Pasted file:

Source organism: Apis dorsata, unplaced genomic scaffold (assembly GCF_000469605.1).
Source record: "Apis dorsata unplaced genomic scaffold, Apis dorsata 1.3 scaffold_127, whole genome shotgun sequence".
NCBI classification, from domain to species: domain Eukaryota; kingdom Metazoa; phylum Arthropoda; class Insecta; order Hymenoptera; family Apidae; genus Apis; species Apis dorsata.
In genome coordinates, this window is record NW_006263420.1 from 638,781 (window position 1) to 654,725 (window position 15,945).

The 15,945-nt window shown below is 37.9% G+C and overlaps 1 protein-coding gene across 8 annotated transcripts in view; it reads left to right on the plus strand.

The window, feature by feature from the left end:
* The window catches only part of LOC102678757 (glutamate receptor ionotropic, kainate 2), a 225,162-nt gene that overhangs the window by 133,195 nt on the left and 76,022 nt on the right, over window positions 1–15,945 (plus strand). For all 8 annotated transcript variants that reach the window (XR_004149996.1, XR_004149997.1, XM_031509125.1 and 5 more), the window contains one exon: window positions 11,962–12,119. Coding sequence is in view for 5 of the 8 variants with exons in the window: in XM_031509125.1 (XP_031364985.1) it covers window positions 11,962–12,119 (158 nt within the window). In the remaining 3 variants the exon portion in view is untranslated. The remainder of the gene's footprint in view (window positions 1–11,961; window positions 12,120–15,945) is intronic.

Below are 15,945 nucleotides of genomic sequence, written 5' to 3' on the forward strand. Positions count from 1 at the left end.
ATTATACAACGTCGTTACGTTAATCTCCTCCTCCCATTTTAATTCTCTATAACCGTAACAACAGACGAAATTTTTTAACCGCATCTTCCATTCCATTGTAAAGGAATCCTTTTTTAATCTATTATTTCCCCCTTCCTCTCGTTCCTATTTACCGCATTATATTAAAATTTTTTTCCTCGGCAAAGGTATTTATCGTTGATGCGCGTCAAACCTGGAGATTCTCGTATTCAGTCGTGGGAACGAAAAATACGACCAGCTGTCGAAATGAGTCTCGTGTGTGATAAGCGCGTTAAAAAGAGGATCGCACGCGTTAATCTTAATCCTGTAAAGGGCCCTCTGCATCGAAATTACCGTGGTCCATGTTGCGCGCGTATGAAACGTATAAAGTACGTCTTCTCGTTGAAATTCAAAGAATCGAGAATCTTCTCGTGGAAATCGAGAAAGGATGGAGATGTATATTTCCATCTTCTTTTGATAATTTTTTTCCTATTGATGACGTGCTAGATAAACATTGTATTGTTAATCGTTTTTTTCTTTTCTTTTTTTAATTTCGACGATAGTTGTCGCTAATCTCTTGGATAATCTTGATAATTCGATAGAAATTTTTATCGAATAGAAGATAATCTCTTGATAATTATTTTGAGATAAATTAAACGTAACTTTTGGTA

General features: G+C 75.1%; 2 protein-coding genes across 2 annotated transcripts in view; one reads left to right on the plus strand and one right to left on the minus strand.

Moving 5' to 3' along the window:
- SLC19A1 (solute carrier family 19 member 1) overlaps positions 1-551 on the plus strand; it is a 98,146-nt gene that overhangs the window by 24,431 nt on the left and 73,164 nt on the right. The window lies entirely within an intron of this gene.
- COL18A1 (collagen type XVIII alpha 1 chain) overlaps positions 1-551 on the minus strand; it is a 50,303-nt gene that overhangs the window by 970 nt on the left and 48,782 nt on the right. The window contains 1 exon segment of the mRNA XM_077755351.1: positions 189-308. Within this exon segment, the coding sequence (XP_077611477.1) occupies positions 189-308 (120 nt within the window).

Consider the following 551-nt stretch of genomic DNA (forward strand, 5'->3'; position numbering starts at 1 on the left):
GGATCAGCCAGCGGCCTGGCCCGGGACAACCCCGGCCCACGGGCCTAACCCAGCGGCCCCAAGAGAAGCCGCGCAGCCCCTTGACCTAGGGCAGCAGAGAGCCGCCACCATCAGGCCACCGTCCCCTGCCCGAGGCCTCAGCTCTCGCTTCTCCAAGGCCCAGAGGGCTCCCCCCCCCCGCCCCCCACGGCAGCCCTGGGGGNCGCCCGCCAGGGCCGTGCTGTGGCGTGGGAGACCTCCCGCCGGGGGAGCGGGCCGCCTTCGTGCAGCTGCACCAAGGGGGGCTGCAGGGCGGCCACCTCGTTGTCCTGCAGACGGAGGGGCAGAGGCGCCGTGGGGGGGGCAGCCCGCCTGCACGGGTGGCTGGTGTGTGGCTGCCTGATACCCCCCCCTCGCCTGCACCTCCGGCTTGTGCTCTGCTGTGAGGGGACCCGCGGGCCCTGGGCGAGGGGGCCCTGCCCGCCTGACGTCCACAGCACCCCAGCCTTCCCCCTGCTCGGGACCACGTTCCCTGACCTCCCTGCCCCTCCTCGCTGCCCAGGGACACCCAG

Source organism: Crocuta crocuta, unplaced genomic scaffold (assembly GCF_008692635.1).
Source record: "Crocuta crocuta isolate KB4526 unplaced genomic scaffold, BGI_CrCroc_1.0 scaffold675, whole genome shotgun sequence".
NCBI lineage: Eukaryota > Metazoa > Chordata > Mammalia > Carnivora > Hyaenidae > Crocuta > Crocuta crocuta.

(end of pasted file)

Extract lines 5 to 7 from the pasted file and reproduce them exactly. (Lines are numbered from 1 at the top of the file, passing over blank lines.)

The 15,945-nt window shown below is 37.9% G+C and overlaps 1 protein-coding gene across 8 annotated transcripts in view; it reads left to right on the plus strand.

The window, feature by feature from the left end:
* The window catches only part of LOC102678757 (glutamate receptor ionotropic, kainate 2), a 225,162-nt gene that overhangs the window by 133,195 nt on the left and 76,022 nt on the right, over window positions 1–15,945 (plus strand). For all 8 annotated transcript variants that reach the window (XR_004149996.1, XR_004149997.1, XM_031509125.1 and 5 more), the window contains one exon: window positions 11,962–12,119. Coding sequence is in view for 5 of the 8 variants with exons in the window: in XM_031509125.1 (XP_031364985.1) it covers window positions 11,962–12,119 (158 nt within the window). In the remaining 3 variants the exon portion in view is untranslated. The remainder of the gene's footprint in view (window positions 1–11,961; window positions 12,120–15,945) is intronic.